I’m a big fan of using the presenter pattern to help separate logic from presentation. There’s a great gem named Draper that can help facilitate this pattern in your Rails apps. When doing research for my book about REST, I realized that the presenter pattern is a great way to create responses that comply with the hypermedia constraint, a.k.a. HATEOAS. I wanted to share with you a little bit about how to do this.
Please note that ’REST is over’.
Note: We’ll be creating HTML5 responses in this example, as HTML is a hypermedia format, and is therefore conducive to HATEOAS. JSON and XML don’t cut it.
I fired up a brand new Rails app by doing this:
$ rails new hateoas_example $ cd hateoas_example $ cat >> Gemfile gem "draper" ^D $ bundle $ rails g resource post title:string body:text $ rake db:migrate $ rails g draper:decorator Post
Okay, now we should be all set up. We’ve got a Rails app, it’s got draper in the Gemfile, we have a Post resource, and our PostDecorator.
I like to do the view first, to drive our what we need elsewhere. Here it is:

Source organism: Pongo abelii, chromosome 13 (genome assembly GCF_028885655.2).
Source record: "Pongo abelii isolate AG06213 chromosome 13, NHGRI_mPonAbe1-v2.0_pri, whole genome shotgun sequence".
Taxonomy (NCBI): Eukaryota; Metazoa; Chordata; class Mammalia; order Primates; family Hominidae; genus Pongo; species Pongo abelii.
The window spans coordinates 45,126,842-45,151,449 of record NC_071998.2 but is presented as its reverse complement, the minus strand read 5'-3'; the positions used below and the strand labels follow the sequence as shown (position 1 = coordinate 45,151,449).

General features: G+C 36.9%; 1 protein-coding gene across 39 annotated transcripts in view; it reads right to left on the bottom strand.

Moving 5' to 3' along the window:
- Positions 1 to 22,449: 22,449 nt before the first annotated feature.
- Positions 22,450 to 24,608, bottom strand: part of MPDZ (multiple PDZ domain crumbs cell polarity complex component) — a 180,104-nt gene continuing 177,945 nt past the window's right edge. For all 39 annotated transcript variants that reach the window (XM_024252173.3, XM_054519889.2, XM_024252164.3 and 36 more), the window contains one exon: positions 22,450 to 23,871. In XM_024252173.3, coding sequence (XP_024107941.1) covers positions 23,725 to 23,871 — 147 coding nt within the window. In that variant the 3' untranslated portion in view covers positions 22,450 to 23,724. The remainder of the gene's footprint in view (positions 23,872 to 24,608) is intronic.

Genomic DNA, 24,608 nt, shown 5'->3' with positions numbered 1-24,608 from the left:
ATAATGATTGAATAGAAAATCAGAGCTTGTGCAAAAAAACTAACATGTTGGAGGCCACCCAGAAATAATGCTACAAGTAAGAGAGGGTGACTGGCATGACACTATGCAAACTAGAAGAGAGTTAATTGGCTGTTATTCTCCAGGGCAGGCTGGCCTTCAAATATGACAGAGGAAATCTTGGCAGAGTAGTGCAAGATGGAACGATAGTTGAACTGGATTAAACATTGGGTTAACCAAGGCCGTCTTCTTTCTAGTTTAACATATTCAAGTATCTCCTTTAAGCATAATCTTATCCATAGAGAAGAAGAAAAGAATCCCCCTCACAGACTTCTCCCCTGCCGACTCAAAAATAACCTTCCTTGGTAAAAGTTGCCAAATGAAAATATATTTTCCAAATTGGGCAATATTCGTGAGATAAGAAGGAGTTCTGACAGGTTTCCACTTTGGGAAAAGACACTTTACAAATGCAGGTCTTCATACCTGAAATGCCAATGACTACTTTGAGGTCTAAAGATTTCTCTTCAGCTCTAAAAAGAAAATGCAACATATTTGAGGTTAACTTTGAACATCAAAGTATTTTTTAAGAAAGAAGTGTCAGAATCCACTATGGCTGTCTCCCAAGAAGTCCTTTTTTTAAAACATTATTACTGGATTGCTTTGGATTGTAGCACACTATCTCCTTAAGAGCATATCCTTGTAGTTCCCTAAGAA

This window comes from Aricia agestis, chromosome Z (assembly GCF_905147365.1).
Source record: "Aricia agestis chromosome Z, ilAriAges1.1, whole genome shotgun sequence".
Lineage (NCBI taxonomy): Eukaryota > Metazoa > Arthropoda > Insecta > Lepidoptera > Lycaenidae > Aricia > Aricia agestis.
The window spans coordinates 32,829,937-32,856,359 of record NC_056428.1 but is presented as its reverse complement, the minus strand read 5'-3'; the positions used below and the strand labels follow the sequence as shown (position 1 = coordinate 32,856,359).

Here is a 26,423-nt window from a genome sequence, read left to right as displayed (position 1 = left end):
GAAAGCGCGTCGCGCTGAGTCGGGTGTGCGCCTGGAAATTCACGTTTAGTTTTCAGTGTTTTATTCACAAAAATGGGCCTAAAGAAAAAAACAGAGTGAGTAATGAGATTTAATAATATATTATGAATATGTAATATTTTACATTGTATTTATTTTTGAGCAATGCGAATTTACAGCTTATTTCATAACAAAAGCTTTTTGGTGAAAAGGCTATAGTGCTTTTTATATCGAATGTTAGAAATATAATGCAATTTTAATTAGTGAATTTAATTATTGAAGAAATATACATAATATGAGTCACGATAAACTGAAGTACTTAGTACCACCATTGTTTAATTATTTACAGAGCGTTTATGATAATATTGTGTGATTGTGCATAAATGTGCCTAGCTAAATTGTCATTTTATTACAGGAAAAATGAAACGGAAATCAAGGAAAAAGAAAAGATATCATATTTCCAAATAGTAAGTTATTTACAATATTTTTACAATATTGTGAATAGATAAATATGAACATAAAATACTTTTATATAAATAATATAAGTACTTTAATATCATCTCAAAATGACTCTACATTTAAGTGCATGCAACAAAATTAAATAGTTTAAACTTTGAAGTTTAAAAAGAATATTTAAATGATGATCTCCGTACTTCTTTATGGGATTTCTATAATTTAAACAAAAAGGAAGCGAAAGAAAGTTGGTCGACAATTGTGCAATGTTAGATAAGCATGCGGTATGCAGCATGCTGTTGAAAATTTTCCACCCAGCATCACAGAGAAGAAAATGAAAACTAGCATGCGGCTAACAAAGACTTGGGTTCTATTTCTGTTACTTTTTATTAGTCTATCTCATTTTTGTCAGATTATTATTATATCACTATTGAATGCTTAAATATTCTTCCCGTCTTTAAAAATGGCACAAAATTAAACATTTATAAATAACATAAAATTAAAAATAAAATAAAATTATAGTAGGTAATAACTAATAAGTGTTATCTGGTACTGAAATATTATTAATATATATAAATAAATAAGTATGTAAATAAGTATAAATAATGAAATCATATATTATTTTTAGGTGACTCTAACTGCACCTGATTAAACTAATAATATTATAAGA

<h2>Title</h2> <p><%= @post.title %></p> <h2>Body</h2> <p><%= @post.body %></p> <h2>Links</h2> <ul> <% @post.links.each do |link| %> <li><%= link_to link.text, link.href, :rel => link.rel %></li> <% end %> </ul>
We’re displaying our title and body, but we also want to spit out some links. These links should have a few attributes we need. I might even (shhhhhhh) extract this link thing out into a helper to add the rel stuff every time. It just depends. For this example, I didn’t feel like it.
Well, we know we’re gonna need a
@post variable set, so let’s get that going in our controller:
class PostsController < ApplicationController def show @post = PostDecorator.find(params[:id]) end end
Super simple. Yay Draper!
We know we need a
links method that returns some links, and those links need to have rel, href, and text attributes. No problem!
class Link < Struct.new(:rel, :href, :text) end class PostDecorator < ApplicationDecorator decorates :post def links [self_link, all_posts_link] end def all_posts_link Link.new("index", h.posts_url, "All posts") end def self_link Link.new("self", h.post_url(post), "This post") end end
Now, we could have just returned an array of three-element arrays, but I really like to use the Struct.new trick to give us an actual class. It makes error messages quite a bit better, and reminds us that we don’t happen to have an array, we have a Link.
We construct those links by taking advantage of the ‘index’ and ‘self’ rel attributes that are defined in the registry.
That gives us this:
You’ll probably want to make a layout that ignores all of the JS stuff, but for this example, I just left it as-is. It’s just that easy. Happy linking!